From 1935, a Special Branch tail was tracking Wallis’s every movement. ‘Her patterns of behaviour,’ Special Branch noted, showed that she was ‘very fond of the company of men’.
Spies also reported that during a high-spirited party at the Simpsons’ flat, the Prince of Wales had donned a German army helmet and goose-stepped around the drawing-room.
More significantly, Edward was openly speaking about fascism as ‘a good thing’.
The following year, in January 1936, Edward joined his father at Sandringham when he became seriously ill.
Yet even as George V lay dying, his heir was having a meeting with the German ambassador.
Edward wanted to assure him that he fully intended to visit the Berlin Olympics that summer, and also to express sympathy with what was happening in Nazi Germany. The King died on January 20, and the very next day the brand new King Edward VIII had a fireside chat with his second cousin the Duke of Coburg, who had travelled to Sandringham to push Hitler’s agenda.
Needless to say, Coburg sent his Fuhrer a detailed report about their conversation. Edward VIII, he said, had told him that a German-British alliance was an urgent necessity.
‘I wish myself to talk to Hitler,’ the King insisted, ‘and will do so here, or in Germany.’
A few days later, at George V’s funeral at Windsor Castle, Coburg managed to cause a stir by wearing his Nazi uniform as he walked behind the coffin.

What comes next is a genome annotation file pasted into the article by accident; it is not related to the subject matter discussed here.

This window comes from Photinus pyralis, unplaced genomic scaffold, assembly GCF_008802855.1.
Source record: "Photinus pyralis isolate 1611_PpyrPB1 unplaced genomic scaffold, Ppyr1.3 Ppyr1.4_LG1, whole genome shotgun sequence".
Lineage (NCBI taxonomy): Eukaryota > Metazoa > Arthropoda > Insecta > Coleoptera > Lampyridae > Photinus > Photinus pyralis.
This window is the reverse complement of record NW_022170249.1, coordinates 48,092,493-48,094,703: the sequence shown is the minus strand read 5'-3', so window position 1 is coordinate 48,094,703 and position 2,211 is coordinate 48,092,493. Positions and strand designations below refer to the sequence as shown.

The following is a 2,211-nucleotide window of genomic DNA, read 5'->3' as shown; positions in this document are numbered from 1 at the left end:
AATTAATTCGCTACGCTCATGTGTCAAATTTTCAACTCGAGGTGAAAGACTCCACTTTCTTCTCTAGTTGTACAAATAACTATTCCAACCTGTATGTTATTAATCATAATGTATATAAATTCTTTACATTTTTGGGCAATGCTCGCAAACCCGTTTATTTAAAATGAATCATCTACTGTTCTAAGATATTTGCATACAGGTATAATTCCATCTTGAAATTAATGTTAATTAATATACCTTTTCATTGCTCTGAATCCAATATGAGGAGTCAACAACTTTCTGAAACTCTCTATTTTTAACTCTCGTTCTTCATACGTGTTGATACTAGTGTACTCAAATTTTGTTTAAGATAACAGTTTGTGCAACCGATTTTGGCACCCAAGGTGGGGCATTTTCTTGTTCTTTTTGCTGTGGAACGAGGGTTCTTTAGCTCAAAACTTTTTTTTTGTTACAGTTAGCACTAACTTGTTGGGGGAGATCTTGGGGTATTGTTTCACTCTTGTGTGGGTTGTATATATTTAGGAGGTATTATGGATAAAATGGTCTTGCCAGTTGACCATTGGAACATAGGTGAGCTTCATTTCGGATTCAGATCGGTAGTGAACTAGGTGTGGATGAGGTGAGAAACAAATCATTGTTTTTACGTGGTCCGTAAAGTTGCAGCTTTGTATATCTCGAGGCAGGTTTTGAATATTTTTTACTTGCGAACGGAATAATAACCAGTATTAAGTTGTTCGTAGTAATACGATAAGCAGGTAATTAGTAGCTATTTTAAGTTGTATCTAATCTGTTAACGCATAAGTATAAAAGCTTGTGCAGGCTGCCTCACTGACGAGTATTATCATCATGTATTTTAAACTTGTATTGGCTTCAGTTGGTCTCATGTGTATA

Meanwhile, Sir Robert Vansittart, head of the British intelligence service, had become convinced that the new King’s mistress was a German spy.
A Russian agent had revealed that Wallis was sending secret messages to the Nazis via her dressmaker, an anti-Semitic fascist sympathiser. On top of that, two British spies in the German embassy reported that Edward was leaking valuable security information to Germany.
By summer 1936, Foreign Secretary Anthony Eden was withholding all confidential information from the King. If Edward went on ‘like that’, he told colleagues, there were ways and means of making him abdicate.
That year, Edward again showed his true colours when Hitler marched three battalions into Germany’s demilitarised zone in the Rhineland, a flagrant breach of the post-World War I settlement. Aware that Britain could justifiably declare war, he sent for Prime Minister Stanley Baldwin.
It was a stormy meeting. Once Baldwin had left, the King called the German ambassador to London. ‘I gave [the PM] a piece of my mind,’ he reported. ‘I told the old so-and-so that I would abdicate if he made war. There was a frightful scene. But you needn’t worry — there won’t be a war.’